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Captive Black Bears






We get the word "zoo" from the phrase "zoological collection." Animals have been kept in collections since 2500 B.C. in ancient Egypt. Wild animal expeditions were focused on collecting exotics for wealthy rulers.


By the fifth century B.C. zoos were in ancient Greece. One huge zoo there, in the third century B.C., contained thousands of exotic animals, including one very large white bear, which could only have been a polar bear. Hunters at that time were world travelers who stalked animals to capture them, not to kill them, because an exotic animal from a foreign land could bring a lot of money from a royal family. The ancient Greeks had an arena through which they paraded the animals on special occasions. Later, the Romans would copy the arena in Greece, and collect their own animals, but their uses would be very different.


By the first century B.C., some wealthy Romans had their own private zoos and animal preserves. These were the beginnings of people collecting animals, including dangerous carnivores, birds, reptiles, and fish, to have them for observation, and for meats. Later the Romans would use dangerous animals, including brown bears, that they had captured to be in the shows and blood sports of the Coliseum.


In the 1100's to 1300's exotic animal collections were kept at the Tower Of London by Kings. In 1251 a polar bear from Norway was contained there. During this time, animals were put on display in cages, and the public could pay to see them. The zoos in France in the 1700's were open to the public and to scientists, so that people could see these animals up close and study them. There began to be an effort to take better care of the animals. Not to do so could be costly, since the animals would die, or be sickly and unsuitable for viewing.


Today, modern zoos house collections of animals that we may never see in the wild. Some animals are close to extinction or threatened. There is now the need to try and give the animals a life close to what they would have in the wild, and so nowadays you will see larger enclosures and more natural habitats.


Some American Black Bears, brown bears, polar bears, and other kinds of bears are now kept in captivity. Bears are very difficult to keep in captivity. Bears are very large and powerful animals, and therefore dangerous to the people who care for them. Bears require very large territories that they can't experience in captivity. Bears are very smart, and so are easily bored and depressed without enough to stimulate them and keep them interested. Zoo owners who understand these things will either not have bears at all, or will try very hard to keep bears happy.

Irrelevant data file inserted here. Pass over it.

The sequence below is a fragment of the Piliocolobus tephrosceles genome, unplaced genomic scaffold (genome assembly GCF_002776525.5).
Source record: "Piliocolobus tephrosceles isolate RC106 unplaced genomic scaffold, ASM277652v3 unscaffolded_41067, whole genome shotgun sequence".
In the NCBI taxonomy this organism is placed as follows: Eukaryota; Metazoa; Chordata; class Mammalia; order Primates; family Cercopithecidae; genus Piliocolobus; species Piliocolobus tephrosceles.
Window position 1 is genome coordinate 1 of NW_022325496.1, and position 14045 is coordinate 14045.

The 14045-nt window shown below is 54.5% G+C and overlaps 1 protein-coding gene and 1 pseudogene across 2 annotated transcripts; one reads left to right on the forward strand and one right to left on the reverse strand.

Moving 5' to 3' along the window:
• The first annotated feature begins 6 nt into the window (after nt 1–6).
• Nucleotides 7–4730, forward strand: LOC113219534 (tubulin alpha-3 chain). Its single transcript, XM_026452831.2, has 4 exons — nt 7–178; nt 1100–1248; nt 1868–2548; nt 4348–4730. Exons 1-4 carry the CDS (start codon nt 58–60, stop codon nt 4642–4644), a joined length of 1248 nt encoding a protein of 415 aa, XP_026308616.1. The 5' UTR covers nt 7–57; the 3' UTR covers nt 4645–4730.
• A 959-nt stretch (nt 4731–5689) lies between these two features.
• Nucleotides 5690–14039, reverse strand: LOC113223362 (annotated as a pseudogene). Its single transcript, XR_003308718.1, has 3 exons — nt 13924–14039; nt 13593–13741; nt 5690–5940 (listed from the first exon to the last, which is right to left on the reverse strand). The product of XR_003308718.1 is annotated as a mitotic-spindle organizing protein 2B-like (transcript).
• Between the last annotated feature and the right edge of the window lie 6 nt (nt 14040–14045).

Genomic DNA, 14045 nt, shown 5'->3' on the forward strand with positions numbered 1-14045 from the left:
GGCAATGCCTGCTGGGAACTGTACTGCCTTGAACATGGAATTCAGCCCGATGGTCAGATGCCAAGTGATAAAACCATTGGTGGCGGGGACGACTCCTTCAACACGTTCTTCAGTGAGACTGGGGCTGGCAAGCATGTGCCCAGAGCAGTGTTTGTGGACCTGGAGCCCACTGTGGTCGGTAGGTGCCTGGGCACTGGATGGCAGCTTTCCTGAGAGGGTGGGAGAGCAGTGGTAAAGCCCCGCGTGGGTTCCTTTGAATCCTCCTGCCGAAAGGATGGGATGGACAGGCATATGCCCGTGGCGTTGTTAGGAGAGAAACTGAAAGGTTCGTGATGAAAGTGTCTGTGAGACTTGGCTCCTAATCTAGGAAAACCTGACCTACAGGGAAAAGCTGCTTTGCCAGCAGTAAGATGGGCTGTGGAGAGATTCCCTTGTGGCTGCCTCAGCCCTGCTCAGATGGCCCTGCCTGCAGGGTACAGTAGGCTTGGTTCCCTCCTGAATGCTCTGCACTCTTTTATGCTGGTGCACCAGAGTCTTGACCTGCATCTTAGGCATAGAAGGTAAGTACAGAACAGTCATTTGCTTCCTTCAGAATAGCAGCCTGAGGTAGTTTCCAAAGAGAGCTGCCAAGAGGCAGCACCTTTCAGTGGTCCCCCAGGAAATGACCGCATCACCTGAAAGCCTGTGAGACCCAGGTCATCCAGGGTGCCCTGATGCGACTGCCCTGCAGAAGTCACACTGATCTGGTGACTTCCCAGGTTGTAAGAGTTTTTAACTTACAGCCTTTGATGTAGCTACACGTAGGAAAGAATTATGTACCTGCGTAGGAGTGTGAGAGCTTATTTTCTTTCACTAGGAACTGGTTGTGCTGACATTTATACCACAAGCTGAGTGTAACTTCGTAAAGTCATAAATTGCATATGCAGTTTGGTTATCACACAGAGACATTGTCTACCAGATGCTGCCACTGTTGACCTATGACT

Many bears that live in zoos are there because they could not live in the wild for some reason, and would otherwise be killed. Sometimes, a zoo is a last chance for a bear, although the bear will not understand it. All he knows is that he needs a lot of room to live in; he needs to be able to forage for his food; he needs situations that will utilize his problem-solving skills; he needs toys and things to climb up on; he needs water to splash in; he needs a sheltered quiet place to go to away from people and weather; and he needs for his keepers to understand what he is all about. Before a zoo obtains a bear, it must make certain that the bear will be there for the right reason, and that the bear will have a good quality of life. A zoo's adoption of a bear is a serious and important decision. A zoo that is contemplating adopting a bear should take the time to have a clear understanding of what a bear needs for a good quality of life. The zoo should that the time to prepare the home for the bear, long before the bear arrives.


Here are some interesting websites that care for and about captive animals:


> www.bearkeepers.net

> www.detroitzoo.org

> www.bronxzoo.com

> www.knoxville-zoo.org

> www.sandiegozoo.org

> www.stlzoo.org

> www.zooatlanta.org

> www.auduboninstitute.org

> www.cincyzoo.org